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Measles case reported in Murray Bridge
A preschooler visited the local swimming pool, GP and hospital before being diagnosed with the infectious disease, SA Health has warned.
Murray Bridge residents are being asked to watch out for symptoms of measles after a case of the infectious disease was reported in a local boy.
Measles may be spread by airborne droplets from an infected person’s breath, or by physical contact with a person’s hands, tissues or other surfaces which may have droplets on them.
The three-year-old visited several locations in the community while infectious:
Murray Bridge Swimming Centre, from 4-6pm on Friday, March 17
Murray Bridge Soldiers’ Memorial Hospital’s emergency department waiting area, from 9.30am-1pm on Wednesday and 9-9.45am on Thursday
Bridge Clinic’s duty doctor/nurses waiting room, SA Pathology waiting room and toilets, from 9.30-11.15am on Thursday
He was then taken to the emergency department at the Women’s and Children’s Hospital in Adelaide, where he sat in the emergency department waiting area between 12 and 12.45pm before his illness was diagnosed.
Anyone who visited those locations during those times – especially people who are not vaccinated against measles – should phone their GP.
Symptoms of measles – a more serious and contagious disease than rubella, also known as German measles – typically do not appear until 10 days after exposure.
Bridge Clinic staff urged anyone who believed they may have been exposed at the clinic to phone them on 0417 801 834.
That was doubly important for people with compromised immune systems, the clinic advised in a Facebook post.
“If you are immunocompromised you may need immunoglobulin, which can be given in the first six days after possible exposure to measles,” its staff said.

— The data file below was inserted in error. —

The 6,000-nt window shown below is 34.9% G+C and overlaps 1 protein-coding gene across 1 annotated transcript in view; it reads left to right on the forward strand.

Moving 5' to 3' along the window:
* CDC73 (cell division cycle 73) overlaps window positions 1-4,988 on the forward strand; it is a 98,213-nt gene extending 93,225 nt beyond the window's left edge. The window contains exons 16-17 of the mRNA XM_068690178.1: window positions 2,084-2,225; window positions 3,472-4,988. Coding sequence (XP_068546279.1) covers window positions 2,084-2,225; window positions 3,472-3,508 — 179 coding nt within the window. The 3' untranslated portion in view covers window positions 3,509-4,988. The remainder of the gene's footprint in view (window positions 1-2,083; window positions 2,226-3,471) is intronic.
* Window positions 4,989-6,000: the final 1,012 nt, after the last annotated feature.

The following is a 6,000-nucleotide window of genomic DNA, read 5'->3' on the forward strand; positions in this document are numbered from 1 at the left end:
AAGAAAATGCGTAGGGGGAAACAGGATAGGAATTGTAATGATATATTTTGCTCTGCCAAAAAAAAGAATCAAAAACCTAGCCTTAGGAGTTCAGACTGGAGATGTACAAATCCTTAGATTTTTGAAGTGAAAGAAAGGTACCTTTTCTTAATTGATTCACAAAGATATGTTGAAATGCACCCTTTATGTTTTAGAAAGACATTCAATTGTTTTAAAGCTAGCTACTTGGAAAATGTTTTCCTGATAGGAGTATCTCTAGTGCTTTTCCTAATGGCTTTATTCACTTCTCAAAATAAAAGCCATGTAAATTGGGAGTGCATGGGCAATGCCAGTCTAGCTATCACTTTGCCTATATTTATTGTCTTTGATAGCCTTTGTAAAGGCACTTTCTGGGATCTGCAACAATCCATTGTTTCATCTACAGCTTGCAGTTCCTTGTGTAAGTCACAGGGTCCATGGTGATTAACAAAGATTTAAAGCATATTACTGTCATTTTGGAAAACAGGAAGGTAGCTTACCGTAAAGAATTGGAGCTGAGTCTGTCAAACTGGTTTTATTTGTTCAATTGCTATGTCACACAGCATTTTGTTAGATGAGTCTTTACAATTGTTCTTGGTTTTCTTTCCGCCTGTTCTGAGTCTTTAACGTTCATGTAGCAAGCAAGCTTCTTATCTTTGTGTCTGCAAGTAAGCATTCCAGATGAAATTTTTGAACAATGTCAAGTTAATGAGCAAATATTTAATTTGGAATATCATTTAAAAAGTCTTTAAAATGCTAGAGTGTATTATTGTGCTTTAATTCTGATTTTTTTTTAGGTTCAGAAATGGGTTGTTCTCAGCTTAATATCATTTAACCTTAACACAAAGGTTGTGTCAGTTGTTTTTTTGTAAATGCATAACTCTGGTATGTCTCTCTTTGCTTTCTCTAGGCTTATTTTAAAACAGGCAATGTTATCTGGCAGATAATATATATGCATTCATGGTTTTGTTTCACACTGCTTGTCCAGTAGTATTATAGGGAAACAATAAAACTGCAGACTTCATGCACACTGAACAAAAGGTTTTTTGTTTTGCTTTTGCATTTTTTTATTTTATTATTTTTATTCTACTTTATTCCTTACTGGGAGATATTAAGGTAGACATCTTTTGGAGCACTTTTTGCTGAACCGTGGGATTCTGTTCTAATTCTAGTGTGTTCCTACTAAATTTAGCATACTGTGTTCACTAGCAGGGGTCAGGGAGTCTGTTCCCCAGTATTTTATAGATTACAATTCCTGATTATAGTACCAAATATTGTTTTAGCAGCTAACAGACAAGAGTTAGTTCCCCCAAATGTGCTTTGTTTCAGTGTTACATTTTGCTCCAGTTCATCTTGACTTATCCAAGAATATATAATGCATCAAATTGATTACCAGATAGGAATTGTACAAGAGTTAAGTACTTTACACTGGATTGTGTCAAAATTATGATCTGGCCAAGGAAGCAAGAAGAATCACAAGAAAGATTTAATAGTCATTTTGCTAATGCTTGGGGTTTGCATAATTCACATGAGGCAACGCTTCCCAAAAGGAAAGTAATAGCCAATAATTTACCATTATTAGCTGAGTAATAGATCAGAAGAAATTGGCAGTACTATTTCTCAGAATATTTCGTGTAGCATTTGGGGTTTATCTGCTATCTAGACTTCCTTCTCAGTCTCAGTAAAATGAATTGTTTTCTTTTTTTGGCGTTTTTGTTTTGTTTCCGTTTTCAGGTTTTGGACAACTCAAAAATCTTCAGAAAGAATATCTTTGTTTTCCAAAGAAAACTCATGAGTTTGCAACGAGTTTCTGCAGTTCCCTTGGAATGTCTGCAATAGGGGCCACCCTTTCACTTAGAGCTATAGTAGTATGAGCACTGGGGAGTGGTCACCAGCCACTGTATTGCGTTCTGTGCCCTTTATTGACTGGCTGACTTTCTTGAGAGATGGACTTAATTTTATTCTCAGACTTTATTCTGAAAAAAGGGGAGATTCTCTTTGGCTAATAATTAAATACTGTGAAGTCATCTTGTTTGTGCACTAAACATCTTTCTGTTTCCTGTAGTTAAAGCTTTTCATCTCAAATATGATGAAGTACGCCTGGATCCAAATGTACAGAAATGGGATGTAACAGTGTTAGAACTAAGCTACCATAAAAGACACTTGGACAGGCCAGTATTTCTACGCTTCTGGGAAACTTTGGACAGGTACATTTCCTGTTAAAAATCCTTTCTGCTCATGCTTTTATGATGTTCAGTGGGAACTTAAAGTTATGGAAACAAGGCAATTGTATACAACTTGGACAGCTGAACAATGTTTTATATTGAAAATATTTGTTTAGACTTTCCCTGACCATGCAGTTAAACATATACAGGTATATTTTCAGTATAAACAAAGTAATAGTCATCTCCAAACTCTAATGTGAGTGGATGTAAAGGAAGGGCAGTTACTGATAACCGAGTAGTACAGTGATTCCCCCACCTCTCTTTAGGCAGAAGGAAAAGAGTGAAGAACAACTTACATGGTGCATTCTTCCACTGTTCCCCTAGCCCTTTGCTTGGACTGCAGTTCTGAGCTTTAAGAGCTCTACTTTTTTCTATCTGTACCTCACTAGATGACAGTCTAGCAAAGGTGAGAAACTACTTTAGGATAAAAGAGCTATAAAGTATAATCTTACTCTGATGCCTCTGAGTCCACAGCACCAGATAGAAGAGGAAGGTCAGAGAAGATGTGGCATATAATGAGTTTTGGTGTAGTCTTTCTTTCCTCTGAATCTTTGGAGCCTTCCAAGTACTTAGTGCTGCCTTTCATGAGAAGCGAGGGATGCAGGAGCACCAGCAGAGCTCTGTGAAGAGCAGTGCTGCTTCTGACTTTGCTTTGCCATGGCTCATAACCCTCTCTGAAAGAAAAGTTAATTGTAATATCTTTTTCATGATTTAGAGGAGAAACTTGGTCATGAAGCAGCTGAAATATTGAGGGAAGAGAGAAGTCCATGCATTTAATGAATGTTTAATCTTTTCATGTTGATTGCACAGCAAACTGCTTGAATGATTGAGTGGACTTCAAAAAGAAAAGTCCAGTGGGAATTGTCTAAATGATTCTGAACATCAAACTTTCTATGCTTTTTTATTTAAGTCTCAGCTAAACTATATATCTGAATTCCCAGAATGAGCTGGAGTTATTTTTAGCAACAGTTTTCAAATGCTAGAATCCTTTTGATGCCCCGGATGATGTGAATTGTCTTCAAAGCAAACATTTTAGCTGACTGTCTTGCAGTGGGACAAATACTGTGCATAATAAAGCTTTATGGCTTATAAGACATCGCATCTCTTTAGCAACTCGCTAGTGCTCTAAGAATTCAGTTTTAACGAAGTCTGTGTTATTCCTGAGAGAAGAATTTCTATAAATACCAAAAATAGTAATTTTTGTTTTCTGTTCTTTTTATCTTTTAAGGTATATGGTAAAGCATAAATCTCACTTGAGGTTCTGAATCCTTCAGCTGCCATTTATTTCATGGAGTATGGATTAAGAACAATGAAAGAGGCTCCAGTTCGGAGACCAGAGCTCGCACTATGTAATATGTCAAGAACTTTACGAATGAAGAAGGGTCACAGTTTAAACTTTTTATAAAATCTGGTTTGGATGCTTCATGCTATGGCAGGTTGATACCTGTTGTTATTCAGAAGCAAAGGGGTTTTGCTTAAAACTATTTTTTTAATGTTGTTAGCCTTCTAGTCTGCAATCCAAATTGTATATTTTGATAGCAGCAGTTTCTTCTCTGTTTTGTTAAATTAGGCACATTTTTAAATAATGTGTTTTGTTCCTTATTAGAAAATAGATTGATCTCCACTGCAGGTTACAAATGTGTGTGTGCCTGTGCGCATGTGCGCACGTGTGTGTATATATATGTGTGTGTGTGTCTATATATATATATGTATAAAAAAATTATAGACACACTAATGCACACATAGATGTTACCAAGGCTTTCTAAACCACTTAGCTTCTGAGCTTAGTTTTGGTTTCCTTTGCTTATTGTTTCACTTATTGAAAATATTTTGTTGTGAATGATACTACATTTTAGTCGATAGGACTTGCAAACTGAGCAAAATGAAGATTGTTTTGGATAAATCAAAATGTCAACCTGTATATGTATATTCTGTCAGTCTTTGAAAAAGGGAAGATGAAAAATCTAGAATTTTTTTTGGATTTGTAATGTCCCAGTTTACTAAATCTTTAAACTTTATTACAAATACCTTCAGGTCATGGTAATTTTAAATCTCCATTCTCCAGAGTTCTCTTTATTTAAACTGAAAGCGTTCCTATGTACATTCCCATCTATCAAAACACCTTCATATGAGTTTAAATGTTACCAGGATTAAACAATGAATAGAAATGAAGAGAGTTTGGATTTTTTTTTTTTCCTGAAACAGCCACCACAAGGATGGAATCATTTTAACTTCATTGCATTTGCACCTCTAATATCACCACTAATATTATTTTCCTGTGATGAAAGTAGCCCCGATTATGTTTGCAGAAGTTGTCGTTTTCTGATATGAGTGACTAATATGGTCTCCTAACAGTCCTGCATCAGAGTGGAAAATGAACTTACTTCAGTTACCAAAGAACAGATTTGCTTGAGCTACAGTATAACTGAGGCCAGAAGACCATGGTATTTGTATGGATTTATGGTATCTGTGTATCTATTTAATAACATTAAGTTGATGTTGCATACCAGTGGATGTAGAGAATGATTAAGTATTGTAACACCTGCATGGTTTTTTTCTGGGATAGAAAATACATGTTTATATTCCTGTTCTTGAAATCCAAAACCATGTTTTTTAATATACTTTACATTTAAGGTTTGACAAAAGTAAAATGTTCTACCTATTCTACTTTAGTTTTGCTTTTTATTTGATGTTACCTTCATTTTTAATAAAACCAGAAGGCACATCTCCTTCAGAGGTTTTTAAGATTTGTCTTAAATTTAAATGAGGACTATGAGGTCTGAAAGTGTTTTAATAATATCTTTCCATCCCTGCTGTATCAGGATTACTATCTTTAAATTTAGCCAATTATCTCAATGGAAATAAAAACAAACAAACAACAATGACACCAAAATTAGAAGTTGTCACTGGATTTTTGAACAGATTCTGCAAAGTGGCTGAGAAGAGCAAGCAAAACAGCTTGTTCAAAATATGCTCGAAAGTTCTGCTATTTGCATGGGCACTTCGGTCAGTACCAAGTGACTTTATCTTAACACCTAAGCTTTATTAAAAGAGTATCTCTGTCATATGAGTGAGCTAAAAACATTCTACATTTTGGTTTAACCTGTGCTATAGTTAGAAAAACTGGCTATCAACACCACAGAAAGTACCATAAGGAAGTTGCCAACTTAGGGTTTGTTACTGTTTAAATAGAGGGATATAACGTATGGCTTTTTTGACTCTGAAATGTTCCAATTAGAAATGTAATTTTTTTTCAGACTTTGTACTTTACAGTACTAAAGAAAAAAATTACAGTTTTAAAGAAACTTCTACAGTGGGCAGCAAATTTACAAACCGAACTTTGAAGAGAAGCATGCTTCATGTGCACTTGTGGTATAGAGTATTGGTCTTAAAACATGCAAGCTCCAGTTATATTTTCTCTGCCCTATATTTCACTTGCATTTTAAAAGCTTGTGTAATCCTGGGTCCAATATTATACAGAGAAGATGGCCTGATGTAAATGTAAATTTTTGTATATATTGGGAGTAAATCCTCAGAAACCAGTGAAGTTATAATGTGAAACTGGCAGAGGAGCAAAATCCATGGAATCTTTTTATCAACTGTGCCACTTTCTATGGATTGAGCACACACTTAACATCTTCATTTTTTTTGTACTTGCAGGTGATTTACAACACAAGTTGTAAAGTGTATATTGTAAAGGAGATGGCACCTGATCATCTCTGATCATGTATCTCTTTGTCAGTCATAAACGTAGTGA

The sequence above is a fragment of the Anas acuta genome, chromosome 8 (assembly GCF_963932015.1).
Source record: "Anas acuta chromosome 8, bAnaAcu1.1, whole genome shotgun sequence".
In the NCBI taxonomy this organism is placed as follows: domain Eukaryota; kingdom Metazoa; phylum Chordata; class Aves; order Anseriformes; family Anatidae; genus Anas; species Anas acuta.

What symptoms does a measles infection produce?
A measles infection typically begins to present as a fever, cough, runny nose and sore eyes, lasting three to five days, according to SA Health.
A blotchy rash develops next, usually starting on the head, spreading down the body and lasting four to seven days.
Measles is often a severe disease, and may lead to ear infections, pneumonia or inflammation of the brain in a small number of cases.
Anyone who suspects they or a family member has measles should contact their GP by phone before visiting, so that precautions can be taken to keep the infection from spreading.
SA Health spokeswoman Louise Flood encouraged all locals to check whether their measles vaccinations were up to date.
Most children born in Australia are given a dose of vaccine at 12 months of age, and a second dose at 18 months.
However, people born in or before the mid-1980s may only have received one dose of vaccine, and could be at risk of infection.
Anyone born prior to 1966 would not likely have been vaccinated as a child, but may be immune if they were infected during childhood.
“Immunisation provides the best protection against measles,” Dr Flood said.
“It’s vital that everyone makes sure they’ve had two doses of the measles vaccine to protect themselves and the community.
“If you were born during or after 1966 and haven’t received two measles vaccines, visit your GP or local council immunisation clinic to obtain a measles vaccine.”
This is the first time measles has been reported in South Australia since 2019.
Authorities believe the boy caught the disease while travelling overseas.
More information: www.sahealth.sa.gov.au.
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